BY SARAH VASSELLO I The Daily Tar Heel
Canvas is following UNC Pauper Players’s production of “Avenue Q” from the beginning to the end in its series“The Avenue Ahead” throughout the semester.
In the third installment of the series, staff writer Sarah Vassello profiled the show’s music director, Alex Thompson.
After four years of piano lessons, senior Alex Thompson almost gave up on music.
But then he then discovered something that would change the course of his life — the Broadway musical “Wicked.”
“Broadway kind of reinvigorated the (music) bug,” Thompson, a communication studies major, said. “I don’t know how to explain it, because where I am now, I’m just so passionate about it that it’s hard to go back to where I was in my head then.”
Passionate is an apt description of Thompson who has been a performer and director in multiple venues throughout his time at UNC. Thompson’s involvement ranges from being the musical director of the UNC Walk-Ons a capella group to acting in Pauper Player’s “Rocky Horror Picture Show” to a keyboard player for the Company Carolina’s “The 25th Annual Putnam County Spelling Bee.”
Currently, he is focusing on his next big project as musical director for “Avenue Q.”
“I’d first heard the soundtrack a long time ago and the songs on their own are very funny — you don’t know that they’re puppets from just the music,” Thompson said. “I thought that it was a strange, but very endearing, thing considering how crude the humor is.”
Thompson got involved with Pauper Players as a freshman, and he has been involved in at least one show per semester with the group since then. It was in Company Carolina where he met the director of the show, senior Clare Shaffer, who he has since worked with at least 15 times and who shared his dream of seeing “Avenue Q” brought to life on campus.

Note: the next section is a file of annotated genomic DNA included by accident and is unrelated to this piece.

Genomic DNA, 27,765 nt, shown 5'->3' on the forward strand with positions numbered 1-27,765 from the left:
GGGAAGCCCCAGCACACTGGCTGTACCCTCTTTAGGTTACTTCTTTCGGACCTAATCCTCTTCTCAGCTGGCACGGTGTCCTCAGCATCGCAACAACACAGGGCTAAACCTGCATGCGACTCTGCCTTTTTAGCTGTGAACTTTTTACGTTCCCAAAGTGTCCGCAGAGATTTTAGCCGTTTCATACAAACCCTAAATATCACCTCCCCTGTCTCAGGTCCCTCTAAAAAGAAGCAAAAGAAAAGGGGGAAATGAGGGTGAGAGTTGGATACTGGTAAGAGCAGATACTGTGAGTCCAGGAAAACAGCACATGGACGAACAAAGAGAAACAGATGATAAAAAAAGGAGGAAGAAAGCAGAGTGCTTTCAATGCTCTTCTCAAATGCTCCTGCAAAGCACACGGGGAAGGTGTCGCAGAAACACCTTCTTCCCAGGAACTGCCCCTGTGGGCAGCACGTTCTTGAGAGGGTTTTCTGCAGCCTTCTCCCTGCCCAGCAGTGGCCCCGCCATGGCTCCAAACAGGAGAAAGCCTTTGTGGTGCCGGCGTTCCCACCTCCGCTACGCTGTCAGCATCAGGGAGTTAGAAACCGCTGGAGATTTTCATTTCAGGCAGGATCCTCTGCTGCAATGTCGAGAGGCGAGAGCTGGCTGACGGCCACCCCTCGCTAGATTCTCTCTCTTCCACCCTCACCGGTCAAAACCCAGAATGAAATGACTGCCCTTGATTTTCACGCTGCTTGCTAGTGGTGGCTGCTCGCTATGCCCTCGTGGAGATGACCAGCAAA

“She’s one of my favorite people to collaborate with,” he said. “‘Avenue Q’s been her dream show and it’s one of my dream shows, as well, to music direct so this worked out for us.”
As the music director, Thompson is doing something unique: by March 5, a month before the show opens, the cast and the orchestra will know all of the music in the show.
“This is my first time music directing a full scale (show), so I approached it in a way that ensured that the level of productivity would be as high as possible,” he said.
“I’ve worked on so many shows in college and this is the only one that I have been a part of where 100 percent of the music was completely learned and memorized by the cast over a month before the show goes up.”
Thompson, along with the rest of the cast, has appreciated this approach.
“He plays it once for you and you have to do it and learn it and he doesn’t want to do it again, which can be jarring for a lot of people, but it’s really efficient and we get it done very quickly,” said sophomore Kyle Conroy, who plays Princeton. “It’s nice. I’ve never been on a show so streamlined.”
Sophomore Brooke Wilson, who plays Kate Monster, mirrors Conroy’s respect for Thompson.
“Alex is a really, really cool guy. I just can’t emphasise how talented he is,” she said.
“He can pick up an instrument and play it amazingly, but he’s also got a great voice. He’s an asset wherever he’s working in a show.”
Above all else, Thompson hopes that the hard work pays off in order for the audience to truly appreciate the show, just as he does.
“When it’s done right, the show is just endlessly unpredictable, and just moves and moves; it’s one of the most entertaining scripts that I’ve read and one of the most musically diverse groups of songs just in terms of the show,” he said.
“I hope that the audience — I just want them to have as much fun as possible.”
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